SNAP: Stories for Living

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2008 Story #16 – One Good Thing

You’d think the healing process would be finished by now. But it’s not that easy for the walking wounded. We carry this lingering, un-nameable shame and when we least expect it, the flash of a painful memory crosses our minds.

But there is something that makes it easier: the friendship with my fellow traveler down this trail of good and bad days. Sometimes we meet halfway between the good and the bad, lingering in normalcy for the sake of a good front. But other times we re-live the pain of our past in order to lift the other one up. We might even have to stay away from each other if we are both feeling vulnerable. Because if there’s anything we’ve learned through our abuse by a once trusted pastor and counselor, it is that we must respect boundaries, speak honestly, and stay safe.

She reads my blog faithfully, encouraging my inner journey. She sends me her latest photos and I am reminded of her sensitivity to the small things, and her passion for anything outdoors. I click to see where her heart is now, as she invites me in with color and detail. I see hibiscus, hummingbirds, herons and mountains. My words and her photos allow us to escape for awhile.

But mostly we stick around and we find time to sit and talk over tea and we get past the surface things in our lives and hit the hard stuff, like what we really feel. And we wonder where we’d be if things hadn’t happened the way they did.

After my abuser had been confronted, my husband and I felt that this “pastoral counselor” was a danger to other women. But I was afraid to take the next step. Until a clue and a prayer led us to my old friend and we asked her, “Is it possible you are a victim?”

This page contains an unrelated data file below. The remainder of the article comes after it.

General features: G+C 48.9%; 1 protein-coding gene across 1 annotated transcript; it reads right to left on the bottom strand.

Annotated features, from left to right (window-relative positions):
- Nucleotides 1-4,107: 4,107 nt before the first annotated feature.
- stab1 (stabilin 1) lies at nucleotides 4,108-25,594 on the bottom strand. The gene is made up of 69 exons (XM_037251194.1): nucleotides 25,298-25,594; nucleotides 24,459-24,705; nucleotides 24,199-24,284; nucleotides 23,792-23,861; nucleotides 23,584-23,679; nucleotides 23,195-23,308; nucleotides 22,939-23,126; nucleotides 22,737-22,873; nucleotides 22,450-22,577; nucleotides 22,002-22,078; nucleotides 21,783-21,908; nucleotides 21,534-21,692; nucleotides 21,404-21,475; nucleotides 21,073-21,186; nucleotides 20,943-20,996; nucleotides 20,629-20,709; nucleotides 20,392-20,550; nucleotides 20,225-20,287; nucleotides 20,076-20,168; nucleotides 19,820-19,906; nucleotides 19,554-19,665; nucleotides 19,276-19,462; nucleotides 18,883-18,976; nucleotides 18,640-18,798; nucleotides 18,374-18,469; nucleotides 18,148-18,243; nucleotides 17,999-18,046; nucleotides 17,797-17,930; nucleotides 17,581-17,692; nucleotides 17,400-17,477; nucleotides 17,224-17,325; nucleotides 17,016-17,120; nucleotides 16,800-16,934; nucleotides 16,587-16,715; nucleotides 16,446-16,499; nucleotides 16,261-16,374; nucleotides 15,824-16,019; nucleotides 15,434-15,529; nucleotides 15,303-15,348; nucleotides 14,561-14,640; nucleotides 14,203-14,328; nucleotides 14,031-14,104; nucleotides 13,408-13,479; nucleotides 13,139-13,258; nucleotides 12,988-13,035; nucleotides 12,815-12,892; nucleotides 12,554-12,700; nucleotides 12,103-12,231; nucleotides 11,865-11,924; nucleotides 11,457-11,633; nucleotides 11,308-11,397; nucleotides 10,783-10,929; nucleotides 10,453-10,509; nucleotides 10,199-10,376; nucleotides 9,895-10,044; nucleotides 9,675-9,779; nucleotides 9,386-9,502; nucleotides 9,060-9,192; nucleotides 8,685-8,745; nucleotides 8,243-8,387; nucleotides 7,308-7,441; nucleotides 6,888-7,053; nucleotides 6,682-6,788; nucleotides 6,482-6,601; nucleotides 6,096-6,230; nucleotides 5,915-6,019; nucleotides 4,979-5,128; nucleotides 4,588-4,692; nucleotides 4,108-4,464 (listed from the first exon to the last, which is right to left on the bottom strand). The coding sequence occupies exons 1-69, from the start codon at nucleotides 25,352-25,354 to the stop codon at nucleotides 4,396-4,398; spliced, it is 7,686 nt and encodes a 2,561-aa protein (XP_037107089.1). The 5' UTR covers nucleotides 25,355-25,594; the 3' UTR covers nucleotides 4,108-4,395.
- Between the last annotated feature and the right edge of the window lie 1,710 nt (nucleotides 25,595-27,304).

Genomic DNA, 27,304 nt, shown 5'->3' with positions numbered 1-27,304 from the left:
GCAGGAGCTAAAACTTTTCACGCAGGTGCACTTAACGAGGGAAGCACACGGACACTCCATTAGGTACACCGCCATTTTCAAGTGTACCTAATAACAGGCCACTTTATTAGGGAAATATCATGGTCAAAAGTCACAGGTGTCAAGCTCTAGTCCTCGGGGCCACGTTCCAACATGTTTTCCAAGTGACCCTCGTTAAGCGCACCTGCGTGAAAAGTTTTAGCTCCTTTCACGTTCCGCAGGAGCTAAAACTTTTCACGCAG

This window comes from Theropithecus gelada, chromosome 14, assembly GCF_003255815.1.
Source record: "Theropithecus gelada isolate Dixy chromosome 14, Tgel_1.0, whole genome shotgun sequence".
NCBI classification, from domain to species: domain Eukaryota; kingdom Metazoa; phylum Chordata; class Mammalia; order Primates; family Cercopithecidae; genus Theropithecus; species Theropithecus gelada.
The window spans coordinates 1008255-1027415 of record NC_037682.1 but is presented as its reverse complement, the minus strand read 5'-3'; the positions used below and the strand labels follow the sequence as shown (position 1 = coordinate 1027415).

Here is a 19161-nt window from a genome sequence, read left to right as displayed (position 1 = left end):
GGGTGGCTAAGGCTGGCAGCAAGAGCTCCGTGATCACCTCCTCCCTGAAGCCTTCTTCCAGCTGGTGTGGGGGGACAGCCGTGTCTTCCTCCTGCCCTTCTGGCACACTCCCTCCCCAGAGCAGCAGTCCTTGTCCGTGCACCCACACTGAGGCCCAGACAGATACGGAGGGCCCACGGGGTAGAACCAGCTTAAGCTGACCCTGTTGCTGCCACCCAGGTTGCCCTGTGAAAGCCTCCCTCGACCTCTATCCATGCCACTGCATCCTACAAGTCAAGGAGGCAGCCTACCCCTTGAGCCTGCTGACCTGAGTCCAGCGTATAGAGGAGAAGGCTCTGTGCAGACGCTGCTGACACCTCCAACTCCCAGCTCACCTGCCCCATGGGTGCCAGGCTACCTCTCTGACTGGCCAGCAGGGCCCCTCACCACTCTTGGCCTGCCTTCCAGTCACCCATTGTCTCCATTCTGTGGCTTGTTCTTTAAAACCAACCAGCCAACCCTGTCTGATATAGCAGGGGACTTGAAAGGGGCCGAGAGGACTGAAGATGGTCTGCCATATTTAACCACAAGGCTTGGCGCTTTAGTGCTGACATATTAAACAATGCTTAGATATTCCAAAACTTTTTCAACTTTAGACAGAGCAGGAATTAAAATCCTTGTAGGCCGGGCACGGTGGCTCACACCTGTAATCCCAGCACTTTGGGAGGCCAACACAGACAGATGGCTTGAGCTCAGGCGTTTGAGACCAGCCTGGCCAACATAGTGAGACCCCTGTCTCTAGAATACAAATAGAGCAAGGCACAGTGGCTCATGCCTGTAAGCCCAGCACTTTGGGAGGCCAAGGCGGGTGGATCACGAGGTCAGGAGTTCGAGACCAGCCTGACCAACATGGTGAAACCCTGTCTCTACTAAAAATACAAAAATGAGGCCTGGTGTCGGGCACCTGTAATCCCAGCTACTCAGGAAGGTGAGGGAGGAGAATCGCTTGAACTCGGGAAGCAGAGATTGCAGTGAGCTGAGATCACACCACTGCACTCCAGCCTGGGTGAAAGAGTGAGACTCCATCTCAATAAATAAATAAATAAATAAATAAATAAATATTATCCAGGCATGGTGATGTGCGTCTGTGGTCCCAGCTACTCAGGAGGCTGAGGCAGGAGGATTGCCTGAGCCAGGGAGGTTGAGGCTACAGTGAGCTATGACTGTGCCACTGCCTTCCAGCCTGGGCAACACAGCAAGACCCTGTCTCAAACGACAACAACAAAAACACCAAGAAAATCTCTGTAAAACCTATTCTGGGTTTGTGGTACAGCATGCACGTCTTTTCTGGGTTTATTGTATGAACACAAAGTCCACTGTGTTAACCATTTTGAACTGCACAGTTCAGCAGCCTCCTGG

“Yes,” unfortunately was the answer and, amazingly, my friend and her husband almost immediately understood the dynamics of her abuse. That is not often the case because a victim of sexual exploitation forms an intense attachment to her perpetrator due to the imbalance of power, his position of trust and the psychological transference that is manipulated in “therapy.”

So there we were, the four of us, armed with the good power of knowledge and numbers and we gathered up the connection of our old friendship and forged a new bond, clinging to one another as we trudged through the legal system and lost friends, most of our church families and a piece of ourselves.

But we never lost each other, my friend and I. We have stayed together long past the traumatic bonds of our abuse, and I ponder this as we share words and tears and, on more days than I ever thought possible, laughter. So, on those days, years beyond the abuse, when all the bad things comes rushing back, my friend and I can look at each other and see the one good thing.

Note: this story is from 2008. View other 2008 stories and 2008 voting results. View current stories.

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